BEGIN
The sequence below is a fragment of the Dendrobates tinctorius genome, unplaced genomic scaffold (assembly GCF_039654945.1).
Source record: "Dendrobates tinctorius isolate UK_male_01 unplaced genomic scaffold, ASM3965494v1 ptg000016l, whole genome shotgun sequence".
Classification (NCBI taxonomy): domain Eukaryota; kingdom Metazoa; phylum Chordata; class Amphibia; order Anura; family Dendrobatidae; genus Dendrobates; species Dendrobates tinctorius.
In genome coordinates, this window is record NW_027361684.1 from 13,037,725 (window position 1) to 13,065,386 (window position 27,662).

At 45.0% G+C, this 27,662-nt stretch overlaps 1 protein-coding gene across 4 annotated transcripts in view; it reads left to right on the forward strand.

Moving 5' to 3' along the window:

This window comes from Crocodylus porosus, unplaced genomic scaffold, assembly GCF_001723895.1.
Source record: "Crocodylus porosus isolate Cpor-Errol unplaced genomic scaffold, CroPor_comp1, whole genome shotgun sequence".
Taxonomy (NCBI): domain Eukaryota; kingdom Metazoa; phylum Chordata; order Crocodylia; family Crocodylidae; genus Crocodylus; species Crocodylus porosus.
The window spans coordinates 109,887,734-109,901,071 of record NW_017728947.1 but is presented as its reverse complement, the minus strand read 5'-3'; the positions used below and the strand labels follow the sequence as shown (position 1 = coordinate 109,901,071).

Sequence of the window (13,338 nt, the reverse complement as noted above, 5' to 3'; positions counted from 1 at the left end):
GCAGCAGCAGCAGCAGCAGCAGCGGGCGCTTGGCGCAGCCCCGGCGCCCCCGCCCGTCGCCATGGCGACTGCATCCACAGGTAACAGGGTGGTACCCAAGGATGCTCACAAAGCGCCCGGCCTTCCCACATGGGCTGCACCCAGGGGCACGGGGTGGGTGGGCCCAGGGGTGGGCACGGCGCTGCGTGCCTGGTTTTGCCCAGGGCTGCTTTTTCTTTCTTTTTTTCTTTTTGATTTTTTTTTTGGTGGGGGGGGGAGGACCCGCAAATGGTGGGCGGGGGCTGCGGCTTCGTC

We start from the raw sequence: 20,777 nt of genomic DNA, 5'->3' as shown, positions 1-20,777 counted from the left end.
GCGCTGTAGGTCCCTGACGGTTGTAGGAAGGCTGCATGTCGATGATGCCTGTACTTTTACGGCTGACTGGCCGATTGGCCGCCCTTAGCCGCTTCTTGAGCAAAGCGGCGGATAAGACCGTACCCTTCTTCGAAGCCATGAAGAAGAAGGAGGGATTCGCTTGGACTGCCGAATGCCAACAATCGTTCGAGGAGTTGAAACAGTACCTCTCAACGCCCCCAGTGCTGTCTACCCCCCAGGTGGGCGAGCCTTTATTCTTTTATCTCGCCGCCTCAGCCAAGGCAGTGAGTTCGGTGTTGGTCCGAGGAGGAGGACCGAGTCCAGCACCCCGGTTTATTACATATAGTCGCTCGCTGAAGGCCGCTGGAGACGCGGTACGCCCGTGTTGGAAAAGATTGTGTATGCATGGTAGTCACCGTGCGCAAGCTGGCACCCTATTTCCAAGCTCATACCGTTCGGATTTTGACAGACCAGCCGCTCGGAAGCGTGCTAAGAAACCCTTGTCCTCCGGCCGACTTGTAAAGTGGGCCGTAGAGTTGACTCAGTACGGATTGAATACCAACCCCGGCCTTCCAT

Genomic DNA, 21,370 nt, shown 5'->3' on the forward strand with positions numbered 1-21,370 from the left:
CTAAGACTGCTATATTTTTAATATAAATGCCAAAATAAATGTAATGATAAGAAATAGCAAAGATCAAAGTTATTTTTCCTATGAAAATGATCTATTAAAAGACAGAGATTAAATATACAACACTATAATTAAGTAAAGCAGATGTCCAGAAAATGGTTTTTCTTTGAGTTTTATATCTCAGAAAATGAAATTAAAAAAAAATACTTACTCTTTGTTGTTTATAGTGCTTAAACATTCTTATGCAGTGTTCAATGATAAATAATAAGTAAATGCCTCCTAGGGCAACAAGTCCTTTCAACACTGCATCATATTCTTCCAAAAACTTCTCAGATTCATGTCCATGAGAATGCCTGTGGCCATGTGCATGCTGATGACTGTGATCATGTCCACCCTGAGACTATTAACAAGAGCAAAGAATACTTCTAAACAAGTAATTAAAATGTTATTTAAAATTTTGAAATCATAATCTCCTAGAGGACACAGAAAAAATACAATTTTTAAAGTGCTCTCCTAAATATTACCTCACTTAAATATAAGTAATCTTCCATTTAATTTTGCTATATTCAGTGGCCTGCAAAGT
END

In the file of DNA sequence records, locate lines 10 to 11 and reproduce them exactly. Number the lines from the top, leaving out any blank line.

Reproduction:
The window spans coordinates 109,887,734-109,901,071 of record NW_017728947.1 but is presented as its reverse complement, the minus strand read 5'-3'; the positions used below and the strand labels follow the sequence as shown (position 1 = coordinate 109,901,071).

Sequence of the window (13,338 nt, the reverse complement as noted above, 5' to 3'; positions counted from 1 at the left end):